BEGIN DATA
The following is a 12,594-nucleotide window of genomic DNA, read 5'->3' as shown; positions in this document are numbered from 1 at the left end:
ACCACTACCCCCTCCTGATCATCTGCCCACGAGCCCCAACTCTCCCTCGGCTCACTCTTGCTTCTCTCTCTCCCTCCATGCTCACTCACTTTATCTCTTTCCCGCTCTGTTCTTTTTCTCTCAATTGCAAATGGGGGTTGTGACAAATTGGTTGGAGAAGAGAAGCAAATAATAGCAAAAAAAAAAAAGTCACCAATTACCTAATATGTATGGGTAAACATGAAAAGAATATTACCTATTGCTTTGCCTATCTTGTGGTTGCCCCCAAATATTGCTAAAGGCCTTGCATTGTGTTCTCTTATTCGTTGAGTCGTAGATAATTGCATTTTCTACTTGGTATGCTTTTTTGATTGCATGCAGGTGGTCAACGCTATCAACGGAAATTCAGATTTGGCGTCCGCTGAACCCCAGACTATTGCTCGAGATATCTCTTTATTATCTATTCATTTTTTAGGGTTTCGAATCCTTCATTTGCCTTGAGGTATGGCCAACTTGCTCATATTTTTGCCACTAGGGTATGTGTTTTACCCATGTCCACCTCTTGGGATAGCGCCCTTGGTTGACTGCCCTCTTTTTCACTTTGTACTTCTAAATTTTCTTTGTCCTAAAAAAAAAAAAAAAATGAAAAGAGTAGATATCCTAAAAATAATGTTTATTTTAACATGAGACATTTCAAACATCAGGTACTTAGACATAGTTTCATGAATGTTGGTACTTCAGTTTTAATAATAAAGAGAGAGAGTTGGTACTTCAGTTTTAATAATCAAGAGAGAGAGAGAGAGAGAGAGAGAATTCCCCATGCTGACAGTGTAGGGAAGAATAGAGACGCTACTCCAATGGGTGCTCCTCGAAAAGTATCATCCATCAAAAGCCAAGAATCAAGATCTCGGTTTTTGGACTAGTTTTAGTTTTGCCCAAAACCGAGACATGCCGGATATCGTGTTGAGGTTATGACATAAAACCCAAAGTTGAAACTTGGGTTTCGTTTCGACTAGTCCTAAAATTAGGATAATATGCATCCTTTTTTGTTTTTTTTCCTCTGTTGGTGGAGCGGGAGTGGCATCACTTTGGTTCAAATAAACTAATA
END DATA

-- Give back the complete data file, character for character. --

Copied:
The following is a 12,594-nucleotide window of genomic DNA, read 5'->3' as shown; positions in this document are numbered from 1 at the left end:
ACCACTACCCCCTCCTGATCATCTGCCCACGAGCCCCAACTCTCCCTCGGCTCACTCTTGCTTCTCTCTCTCCCTCCATGCTCACTCACTTTATCTCTTTCCCGCTCTGTTCTTTTTCTCTCAATTGCAAATGGGGGTTGTGACAAATTGGTTGGAGAAGAGAAGCAAATAATAGCAAAAAAAAAAAAGTCACCAATTACCTAATATGTATGGGTAAACATGAAAAGAATATTACCTATTGCTTTGCCTATCTTGTGGTTGCCCCCAAATATTGCTAAAGGCCTTGCATTGTGTTCTCTTATTCGTTGAGTCGTAGATAATTGCATTTTCTACTTGGTATGCTTTTTTGATTGCATGCAGGTGGTCAACGCTATCAACGGAAATTCAGATTTGGCGTCCGCTGAACCCCAGACTATTGCTCGAGATATCTCTTTATTATCTATTCATTTTTTAGGGTTTCGAATCCTTCATTTGCCTTGAGGTATGGCCAACTTGCTCATATTTTTGCCACTAGGGTATGTGTTTTACCCATGTCCACCTCTTGGGATAGCGCCCTTGGTTGACTGCCCTCTTTTTCACTTTGTACTTCTAAATTTTCTTTGTCCTAAAAAAAAAAAAAAAATGAAAAGAGTAGATATCCTAAAAATAATGTTTATTTTAACATGAGACATTTCAAACATCAGGTACTTAGACATAGTTTCATGAATGTTGGTACTTCAGTTTTAATAATAAAGAGAGAGAGTTGGTACTTCAGTTTTAATAATCAAGAGAGAGAGAGAGAGAGAGAGAGAATTCCCCATGCTGACAGTGTAGGGAAGAATAGAGACGCTACTCCAATGGGTGCTCCTCGAAAAGTATCATCCATCAAAAGCCAAGAATCAAGATCTCGGTTTTTGGACTAGTTTTAGTTTTGCCCAAAACCGAGACATGCCGGATATCGTGTTGAGGTTATGACATAAAACCCAAAGTTGAAACTTGGGTTTCGTTTCGACTAGTCCTAAAATTAGGATAATATGCATCCTTTTTTGTTTTTTTTCCTCTGTTGGTGGAGCGGGAGTGGCATCACTTTGGTTCAAATAAACTAATA